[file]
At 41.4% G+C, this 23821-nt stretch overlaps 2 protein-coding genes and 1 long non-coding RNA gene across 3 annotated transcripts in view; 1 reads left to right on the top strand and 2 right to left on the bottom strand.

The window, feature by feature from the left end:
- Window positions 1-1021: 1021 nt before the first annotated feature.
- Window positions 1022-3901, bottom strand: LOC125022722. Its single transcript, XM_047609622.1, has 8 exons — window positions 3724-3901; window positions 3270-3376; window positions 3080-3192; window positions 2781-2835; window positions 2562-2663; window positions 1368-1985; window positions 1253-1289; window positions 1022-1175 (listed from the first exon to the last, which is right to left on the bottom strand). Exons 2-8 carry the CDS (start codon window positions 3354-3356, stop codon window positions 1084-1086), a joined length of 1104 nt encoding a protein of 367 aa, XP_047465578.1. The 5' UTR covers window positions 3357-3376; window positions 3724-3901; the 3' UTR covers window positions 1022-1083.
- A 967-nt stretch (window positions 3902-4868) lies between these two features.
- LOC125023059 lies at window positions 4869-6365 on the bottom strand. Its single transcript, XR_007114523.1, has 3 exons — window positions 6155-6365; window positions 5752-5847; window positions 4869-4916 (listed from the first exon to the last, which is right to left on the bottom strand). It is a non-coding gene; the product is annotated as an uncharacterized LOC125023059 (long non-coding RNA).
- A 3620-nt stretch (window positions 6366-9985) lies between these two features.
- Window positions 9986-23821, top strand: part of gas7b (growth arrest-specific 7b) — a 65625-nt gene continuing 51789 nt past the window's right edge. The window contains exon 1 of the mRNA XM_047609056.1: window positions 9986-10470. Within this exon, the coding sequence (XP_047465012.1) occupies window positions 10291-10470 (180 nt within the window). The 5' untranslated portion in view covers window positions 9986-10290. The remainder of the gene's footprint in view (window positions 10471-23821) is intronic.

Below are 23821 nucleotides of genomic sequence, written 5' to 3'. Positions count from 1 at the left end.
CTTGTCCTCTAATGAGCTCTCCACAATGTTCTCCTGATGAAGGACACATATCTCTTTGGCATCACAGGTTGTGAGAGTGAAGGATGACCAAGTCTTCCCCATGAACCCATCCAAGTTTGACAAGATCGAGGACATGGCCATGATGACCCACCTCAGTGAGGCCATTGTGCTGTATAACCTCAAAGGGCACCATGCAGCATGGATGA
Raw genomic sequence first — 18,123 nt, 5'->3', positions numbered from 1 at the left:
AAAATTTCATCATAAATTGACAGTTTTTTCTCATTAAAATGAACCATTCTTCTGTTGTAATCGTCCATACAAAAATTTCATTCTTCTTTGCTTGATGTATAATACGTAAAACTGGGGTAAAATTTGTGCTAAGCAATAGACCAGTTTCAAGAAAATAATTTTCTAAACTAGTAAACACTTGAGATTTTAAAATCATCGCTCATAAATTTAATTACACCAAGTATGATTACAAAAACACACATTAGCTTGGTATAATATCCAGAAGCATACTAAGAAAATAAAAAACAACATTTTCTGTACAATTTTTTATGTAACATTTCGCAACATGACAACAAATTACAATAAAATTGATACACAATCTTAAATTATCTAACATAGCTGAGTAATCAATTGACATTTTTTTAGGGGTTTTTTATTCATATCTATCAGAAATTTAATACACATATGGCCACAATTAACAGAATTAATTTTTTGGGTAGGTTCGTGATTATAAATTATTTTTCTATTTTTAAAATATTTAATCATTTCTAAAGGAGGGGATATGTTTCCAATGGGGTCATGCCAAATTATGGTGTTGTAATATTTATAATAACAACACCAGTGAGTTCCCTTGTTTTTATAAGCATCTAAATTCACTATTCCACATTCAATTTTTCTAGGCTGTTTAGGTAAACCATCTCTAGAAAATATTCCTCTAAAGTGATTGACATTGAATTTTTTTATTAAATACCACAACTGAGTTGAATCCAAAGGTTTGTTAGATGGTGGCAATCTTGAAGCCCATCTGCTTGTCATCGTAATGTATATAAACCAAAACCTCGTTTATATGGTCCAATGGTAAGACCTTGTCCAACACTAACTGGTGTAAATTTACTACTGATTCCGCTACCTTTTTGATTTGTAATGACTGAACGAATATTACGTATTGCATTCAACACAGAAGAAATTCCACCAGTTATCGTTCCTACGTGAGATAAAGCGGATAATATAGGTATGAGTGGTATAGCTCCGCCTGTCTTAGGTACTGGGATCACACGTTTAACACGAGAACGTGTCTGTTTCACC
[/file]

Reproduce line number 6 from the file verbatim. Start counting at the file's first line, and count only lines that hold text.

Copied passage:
- LOC125023059 lies at window positions 4869-6365 on the bottom strand. Its single transcript, XR_007114523.1, has 3 exons — window positions 6155-6365; window positions 5752-5847; window positions 4869-4916 (listed from the first exon to the last, which is right to left on the bottom strand). It is a non-coding gene; the product is annotated as an uncharacterized LOC125023059 (long non-coding RNA).